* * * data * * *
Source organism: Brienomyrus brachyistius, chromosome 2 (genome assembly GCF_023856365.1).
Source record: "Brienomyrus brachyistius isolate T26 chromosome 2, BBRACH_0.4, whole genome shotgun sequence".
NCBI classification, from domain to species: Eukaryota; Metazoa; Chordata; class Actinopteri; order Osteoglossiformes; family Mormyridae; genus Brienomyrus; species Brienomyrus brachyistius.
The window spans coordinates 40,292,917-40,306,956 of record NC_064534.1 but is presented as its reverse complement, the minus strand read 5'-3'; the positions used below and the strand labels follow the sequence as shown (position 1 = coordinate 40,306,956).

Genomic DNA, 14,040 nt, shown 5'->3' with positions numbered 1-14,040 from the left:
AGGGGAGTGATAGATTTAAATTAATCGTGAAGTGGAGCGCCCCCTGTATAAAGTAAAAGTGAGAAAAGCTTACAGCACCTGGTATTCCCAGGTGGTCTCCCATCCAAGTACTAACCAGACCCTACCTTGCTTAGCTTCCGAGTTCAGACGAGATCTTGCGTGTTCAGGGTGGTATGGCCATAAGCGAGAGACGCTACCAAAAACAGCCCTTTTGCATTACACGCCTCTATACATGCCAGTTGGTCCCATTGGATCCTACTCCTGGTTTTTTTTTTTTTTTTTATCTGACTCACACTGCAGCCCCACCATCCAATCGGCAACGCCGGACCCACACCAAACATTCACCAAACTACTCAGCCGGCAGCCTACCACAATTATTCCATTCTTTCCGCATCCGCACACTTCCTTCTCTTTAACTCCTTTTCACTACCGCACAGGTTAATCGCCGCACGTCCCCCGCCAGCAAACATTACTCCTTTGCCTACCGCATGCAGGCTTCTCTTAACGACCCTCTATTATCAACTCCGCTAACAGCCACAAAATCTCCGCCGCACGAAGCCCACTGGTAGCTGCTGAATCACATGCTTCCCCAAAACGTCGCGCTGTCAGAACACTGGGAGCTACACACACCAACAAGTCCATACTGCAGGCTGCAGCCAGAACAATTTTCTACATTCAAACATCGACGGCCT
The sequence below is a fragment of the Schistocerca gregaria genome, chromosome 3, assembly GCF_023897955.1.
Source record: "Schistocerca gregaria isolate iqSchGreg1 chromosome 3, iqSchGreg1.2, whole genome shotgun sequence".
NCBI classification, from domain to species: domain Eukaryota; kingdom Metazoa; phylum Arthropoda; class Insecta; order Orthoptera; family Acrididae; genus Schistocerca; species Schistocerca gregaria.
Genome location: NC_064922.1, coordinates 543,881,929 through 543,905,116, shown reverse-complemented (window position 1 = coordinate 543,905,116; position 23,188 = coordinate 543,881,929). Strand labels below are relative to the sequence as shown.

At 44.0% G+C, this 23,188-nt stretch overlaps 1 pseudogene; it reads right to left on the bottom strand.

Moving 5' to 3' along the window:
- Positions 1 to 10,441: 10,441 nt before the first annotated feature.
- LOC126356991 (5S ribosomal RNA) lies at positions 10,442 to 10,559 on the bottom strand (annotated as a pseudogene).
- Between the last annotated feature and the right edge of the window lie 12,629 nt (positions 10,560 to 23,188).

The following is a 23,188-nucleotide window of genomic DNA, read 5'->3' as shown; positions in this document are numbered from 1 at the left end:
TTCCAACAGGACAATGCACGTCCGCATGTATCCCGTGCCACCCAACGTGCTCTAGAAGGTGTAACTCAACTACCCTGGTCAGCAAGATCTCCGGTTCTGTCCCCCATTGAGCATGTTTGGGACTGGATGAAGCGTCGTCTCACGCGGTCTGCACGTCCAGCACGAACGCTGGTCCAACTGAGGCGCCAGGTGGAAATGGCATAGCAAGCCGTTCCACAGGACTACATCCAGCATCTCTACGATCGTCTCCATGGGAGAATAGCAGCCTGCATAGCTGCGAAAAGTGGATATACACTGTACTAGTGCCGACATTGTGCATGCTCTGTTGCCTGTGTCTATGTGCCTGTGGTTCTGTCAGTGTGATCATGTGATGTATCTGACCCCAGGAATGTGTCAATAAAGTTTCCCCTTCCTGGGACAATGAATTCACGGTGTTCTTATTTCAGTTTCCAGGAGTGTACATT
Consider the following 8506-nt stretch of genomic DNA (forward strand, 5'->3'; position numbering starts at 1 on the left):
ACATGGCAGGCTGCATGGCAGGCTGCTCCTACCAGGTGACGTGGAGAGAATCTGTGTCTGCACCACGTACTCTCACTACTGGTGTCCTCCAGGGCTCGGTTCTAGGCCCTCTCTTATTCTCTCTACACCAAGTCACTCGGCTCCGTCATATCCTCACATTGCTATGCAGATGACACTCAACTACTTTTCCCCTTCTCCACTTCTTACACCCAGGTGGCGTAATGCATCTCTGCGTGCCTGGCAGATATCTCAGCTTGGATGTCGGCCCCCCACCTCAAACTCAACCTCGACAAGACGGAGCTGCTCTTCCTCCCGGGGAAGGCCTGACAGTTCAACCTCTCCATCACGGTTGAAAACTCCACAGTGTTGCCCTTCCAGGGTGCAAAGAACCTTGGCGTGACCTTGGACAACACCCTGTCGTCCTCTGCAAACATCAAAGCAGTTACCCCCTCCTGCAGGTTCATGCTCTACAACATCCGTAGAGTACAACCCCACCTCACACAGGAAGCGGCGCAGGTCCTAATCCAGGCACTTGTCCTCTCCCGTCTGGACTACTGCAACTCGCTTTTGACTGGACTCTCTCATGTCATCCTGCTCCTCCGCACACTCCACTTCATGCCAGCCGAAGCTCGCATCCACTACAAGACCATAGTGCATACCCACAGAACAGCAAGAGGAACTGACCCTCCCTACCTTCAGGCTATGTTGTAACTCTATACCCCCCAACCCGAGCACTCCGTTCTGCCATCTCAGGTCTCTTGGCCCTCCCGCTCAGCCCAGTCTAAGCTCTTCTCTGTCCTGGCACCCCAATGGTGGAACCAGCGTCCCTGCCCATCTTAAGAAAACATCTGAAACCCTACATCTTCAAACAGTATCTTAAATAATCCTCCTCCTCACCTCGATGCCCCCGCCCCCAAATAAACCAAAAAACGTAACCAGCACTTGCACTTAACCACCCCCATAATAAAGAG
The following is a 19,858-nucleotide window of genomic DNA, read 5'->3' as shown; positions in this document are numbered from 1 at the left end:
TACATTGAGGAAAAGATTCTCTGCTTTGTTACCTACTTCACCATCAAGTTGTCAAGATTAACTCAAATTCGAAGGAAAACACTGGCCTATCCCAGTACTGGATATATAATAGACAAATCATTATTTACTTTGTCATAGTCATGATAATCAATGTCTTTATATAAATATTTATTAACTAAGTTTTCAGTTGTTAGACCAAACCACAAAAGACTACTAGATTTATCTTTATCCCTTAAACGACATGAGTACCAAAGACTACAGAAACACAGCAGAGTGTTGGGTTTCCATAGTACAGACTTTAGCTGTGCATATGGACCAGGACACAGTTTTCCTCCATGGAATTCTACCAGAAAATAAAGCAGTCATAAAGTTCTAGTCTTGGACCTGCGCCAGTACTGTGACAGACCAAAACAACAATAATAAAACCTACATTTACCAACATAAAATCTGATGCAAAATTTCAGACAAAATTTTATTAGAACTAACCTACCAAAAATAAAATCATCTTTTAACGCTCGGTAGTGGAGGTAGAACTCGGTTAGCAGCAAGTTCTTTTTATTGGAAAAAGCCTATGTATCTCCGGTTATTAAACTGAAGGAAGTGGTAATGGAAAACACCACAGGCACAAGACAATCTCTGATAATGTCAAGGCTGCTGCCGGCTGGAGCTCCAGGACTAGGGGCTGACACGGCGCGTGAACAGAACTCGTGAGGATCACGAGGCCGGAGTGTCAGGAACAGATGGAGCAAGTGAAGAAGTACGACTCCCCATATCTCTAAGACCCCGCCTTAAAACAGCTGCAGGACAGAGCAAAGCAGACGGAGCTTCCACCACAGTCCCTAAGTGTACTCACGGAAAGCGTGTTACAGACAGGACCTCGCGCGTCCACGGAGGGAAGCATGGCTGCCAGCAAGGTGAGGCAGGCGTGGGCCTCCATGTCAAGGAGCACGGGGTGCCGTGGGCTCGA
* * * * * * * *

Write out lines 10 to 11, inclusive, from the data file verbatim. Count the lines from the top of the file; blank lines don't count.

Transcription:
Genome location: NC_064922.1, coordinates 543,881,929 through 543,905,116, shown reverse-complemented (window position 1 = coordinate 543,905,116; position 23,188 = coordinate 543,881,929). Strand labels below are relative to the sequence as shown.

At 44.0% G+C, this 23,188-nt stretch overlaps 1 pseudogene; it reads right to left on the bottom strand.